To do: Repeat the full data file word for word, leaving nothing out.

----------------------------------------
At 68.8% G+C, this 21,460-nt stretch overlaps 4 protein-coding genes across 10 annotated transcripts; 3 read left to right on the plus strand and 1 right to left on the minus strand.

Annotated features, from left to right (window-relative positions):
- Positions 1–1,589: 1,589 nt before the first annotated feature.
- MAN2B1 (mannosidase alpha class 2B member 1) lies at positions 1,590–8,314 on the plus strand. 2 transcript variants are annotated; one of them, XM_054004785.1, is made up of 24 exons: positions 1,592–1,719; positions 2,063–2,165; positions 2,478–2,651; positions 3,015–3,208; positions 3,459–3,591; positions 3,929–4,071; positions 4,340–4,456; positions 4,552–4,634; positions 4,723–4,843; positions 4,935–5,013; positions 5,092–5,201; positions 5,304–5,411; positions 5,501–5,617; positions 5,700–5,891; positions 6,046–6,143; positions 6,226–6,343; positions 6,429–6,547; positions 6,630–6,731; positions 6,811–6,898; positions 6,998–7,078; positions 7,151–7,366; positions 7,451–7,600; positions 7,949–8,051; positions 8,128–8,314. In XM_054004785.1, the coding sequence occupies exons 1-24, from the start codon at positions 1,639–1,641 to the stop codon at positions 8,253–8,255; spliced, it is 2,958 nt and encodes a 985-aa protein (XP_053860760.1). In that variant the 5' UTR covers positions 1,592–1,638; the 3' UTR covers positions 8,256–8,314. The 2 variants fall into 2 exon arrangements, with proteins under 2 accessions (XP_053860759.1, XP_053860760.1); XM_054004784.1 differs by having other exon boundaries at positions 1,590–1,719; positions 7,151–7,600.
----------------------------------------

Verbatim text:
At 68.8% G+C, this 21,460-nt stretch overlaps 4 protein-coding genes across 10 annotated transcripts; 3 read left to right on the plus strand and 1 right to left on the minus strand.

Annotated features, from left to right (window-relative positions):
- Positions 1–1,589: 1,589 nt before the first annotated feature.
- MAN2B1 (mannosidase alpha class 2B member 1) lies at positions 1,590–8,314 on the plus strand. 2 transcript variants are annotated; one of them, XM_054004785.1, is made up of 24 exons: positions 1,592–1,719; positions 2,063–2,165; positions 2,478–2,651; positions 3,015–3,208; positions 3,459–3,591; positions 3,929–4,071; positions 4,340–4,456; positions 4,552–4,634; positions 4,723–4,843; positions 4,935–5,013; positions 5,092–5,201; positions 5,304–5,411; positions 5,501–5,617; positions 5,700–5,891; positions 6,046–6,143; positions 6,226–6,343; positions 6,429–6,547; positions 6,630–6,731; positions 6,811–6,898; positions 6,998–7,078; positions 7,151–7,366; positions 7,451–7,600; positions 7,949–8,051; positions 8,128–8,314. In XM_054004785.1, the coding sequence occupies exons 1-24, from the start codon at positions 1,639–1,641 to the stop codon at positions 8,253–8,255; spliced, it is 2,958 nt and encodes a 985-aa protein (XP_053860760.1). In that variant the 5' UTR covers positions 1,592–1,638; the 3' UTR covers positions 8,256–8,314. The 2 variants fall into 2 exon arrangements, with proteins under 2 accessions (XP_053860759.1, XP_053860760.1); XM_054004784.1 differs by having other exon boundaries at positions 1,590–1,719; positions 7,151–7,600.